Advanced TEM investigation of the elementary plasticity mechanisms in palladium thin films at the nano scale
22 April 2015
UAntwerp, Campus Middelheim, Room G0.10 - Middelheimlaan 1 - 2020 Antwerpen
Organization / co-organization:
Department of Physics
Dominique Schryvers & Hosni Idrissi
PhD defence of Behnam Aminahmadi - Faculty of Science, Department of Physics
Pd has been known for some time to be an enabling material for future hydrogen technologies. For example, thin membranes of Pd can play a role in hydrogen purification and sensing applications. The thesis first focuses on the processing of Pd films. The influence of the deposition rate on the formation of growth twins in nanocrystalline Pd films deposited by electron beam evaporation is investigated using transmission electron microscopy. Based on the results, an optimal deposition rate was achieved. Furthermore, nanocrystalline systems show moderate to high strain rate sensitivity at room temperature which might help restoring the ductility but can have disadvantage of creep/relaxation effects in applications. Therefore, in the present project a novel technique for stress and strain evolution measurement called "on-chip testing" which also allows in-situ high resolution transmission electron microscopy observations has been used for the first time to perform creep/relaxation experiments of nanocrystalline Pd free standing beams. Large creep rates are unexpectedly observed at room temperature and which are mainly controlled by dislocation mediated processes.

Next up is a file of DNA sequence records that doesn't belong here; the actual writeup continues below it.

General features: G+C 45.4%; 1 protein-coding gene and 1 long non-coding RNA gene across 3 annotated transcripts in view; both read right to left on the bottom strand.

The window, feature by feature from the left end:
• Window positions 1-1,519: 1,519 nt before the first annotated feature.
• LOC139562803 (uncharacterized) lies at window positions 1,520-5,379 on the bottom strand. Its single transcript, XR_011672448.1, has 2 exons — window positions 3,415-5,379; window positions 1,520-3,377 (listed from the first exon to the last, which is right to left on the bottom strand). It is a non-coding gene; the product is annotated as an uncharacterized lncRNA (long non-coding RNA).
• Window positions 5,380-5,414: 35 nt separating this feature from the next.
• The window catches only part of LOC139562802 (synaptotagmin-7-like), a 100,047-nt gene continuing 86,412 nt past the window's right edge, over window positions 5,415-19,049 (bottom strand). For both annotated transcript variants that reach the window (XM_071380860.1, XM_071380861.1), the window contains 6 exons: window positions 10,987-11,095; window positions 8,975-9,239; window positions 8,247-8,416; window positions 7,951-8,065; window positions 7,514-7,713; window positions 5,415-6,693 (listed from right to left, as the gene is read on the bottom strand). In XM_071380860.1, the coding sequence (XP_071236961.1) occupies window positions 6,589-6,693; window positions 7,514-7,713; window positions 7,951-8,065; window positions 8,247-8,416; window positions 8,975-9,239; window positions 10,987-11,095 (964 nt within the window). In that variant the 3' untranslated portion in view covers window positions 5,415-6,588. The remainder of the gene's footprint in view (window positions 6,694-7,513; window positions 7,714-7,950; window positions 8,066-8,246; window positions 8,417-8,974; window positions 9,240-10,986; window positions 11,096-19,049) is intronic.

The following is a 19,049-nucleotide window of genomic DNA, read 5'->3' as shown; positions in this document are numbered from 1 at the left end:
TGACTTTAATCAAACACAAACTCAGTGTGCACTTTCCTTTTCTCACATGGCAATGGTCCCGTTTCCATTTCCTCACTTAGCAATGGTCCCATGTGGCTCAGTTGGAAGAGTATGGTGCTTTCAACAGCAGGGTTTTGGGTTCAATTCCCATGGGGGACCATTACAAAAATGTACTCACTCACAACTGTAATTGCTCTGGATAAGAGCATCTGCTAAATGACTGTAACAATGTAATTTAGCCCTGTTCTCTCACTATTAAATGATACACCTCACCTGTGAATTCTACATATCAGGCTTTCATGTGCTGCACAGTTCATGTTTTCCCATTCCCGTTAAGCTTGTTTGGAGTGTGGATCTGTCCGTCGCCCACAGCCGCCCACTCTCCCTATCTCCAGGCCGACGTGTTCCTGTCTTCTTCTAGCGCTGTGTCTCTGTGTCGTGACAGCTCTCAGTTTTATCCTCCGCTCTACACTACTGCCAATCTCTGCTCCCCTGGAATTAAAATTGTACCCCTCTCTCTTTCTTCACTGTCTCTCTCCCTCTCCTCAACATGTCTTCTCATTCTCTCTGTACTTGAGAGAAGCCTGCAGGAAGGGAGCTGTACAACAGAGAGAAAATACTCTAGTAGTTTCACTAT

The mechanical stability and response to hydrogen pressure of Pd thin films, often having a nanoscale interior structure, is still insufficiently understood. In the present work, we have also performed advanced transmission electron microscopy characterizations on nanocrystalline Pd thin films prepared using sputter deposition and hydrided at low (for α-phase transformation) and high pressures (for β-phase transformation) to unravel nano-plasticity mechanisms. Statistical analyses of the grain size/morphology as well as the crystallographic texture have been performed using automated crystal orientation mapping in transmission electron microscopy while aberration corrected high resolution transmission electron microscopy has been used to unravel the nature and the near-core properties of the defects generated during hydriding/dehydriding cycles. The results revealed strong interaction of hydrogen with extended defects as well as a clear effect of hydrogen on both the stable and unstable planar fault energies of Pd. These results predict an important contribution of stacking faults and deformation twins on the mechanical behavior of nanocrystalline Pd films hydrided to β-phase when subjected to an external applied stress.